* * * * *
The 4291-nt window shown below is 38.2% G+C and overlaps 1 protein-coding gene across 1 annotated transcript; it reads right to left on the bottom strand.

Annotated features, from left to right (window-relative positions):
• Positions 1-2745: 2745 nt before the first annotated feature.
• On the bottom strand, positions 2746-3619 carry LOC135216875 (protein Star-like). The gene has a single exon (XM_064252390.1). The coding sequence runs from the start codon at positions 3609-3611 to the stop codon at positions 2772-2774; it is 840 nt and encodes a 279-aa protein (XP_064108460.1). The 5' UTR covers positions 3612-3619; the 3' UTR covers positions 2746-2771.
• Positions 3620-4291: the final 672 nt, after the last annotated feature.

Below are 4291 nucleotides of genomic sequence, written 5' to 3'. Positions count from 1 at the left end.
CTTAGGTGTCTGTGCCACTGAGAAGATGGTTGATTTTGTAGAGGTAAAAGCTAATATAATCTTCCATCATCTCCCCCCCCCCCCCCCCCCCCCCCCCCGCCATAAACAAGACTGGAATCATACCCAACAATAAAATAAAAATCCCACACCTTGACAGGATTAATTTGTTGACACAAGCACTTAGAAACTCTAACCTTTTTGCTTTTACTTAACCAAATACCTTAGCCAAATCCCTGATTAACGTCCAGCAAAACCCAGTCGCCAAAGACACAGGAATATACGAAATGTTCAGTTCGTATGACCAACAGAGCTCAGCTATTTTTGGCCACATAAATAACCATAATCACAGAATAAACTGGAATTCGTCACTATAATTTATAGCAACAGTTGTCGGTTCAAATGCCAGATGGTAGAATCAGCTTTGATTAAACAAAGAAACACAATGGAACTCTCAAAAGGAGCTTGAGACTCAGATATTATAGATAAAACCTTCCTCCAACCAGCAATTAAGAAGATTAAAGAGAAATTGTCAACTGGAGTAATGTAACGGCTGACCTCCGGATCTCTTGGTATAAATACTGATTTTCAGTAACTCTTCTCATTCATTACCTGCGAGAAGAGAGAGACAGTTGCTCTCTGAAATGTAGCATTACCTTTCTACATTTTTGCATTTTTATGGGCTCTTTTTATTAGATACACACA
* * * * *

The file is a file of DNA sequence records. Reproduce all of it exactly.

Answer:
The 4291-nt window shown below is 38.2% G+C and overlaps 1 protein-coding gene across 1 annotated transcript; it reads right to left on the bottom strand.

Annotated features, from left to right (window-relative positions):
• Positions 1-2745: 2745 nt before the first annotated feature.
• On the bottom strand, positions 2746-3619 carry LOC135216875 (protein Star-like). The gene has a single exon (XM_064252390.1). The coding sequence runs from the start codon at positions 3609-3611 to the stop codon at positions 2772-2774; it is 840 nt and encodes a 279-aa protein (XP_064108460.1). The 5' UTR covers positions 3612-3619; the 3' UTR covers positions 2746-2771.
• Positions 3620-4291: the final 672 nt, after the last annotated feature.

Below are 4291 nucleotides of genomic sequence, written 5' to 3'. Positions count from 1 at the left end.
CTTAGGTGTCTGTGCCACTGAGAAGATGGTTGATTTTGTAGAGGTAAAAGCTAATATAATCTTCCATCATCTCCCCCCCCCCCCCCCCCCCCCCCCCCGCCATAAACAAGACTGGAATCATACCCAACAATAAAATAAAAATCCCACACCTTGACAGGATTAATTTGTTGACACAAGCACTTAGAAACTCTAACCTTTTTGCTTTTACTTAACCAAATACCTTAGCCAAATCCCTGATTAACGTCCAGCAAAACCCAGTCGCCAAAGACACAGGAATATACGAAATGTTCAGTTCGTATGACCAACAGAGCTCAGCTATTTTTGGCCACATAAATAACCATAATCACAGAATAAACTGGAATTCGTCACTATAATTTATAGCAACAGTTGTCGGTTCAAATGCCAGATGGTAGAATCAGCTTTGATTAAACAAAGAAACACAATGGAACTCTCAAAAGGAGCTTGAGACTCAGATATTATAGATAAAACCTTCCTCCAACCAGCAATTAAGAAGATTAAAGAGAAATTGTCAACTGGAGTAATGTAACGGCTGACCTCCGGATCTCTTGGTATAAATACTGATTTTCAGTAACTCTTCTCATTCATTACCTGCGAGAAGAGAGAGACAGTTGCTCTCTGAAATGTAGCATTACCTTTCTACATTTTTGCATTTTTATGGGCTCTTTTTATTAGATACACACA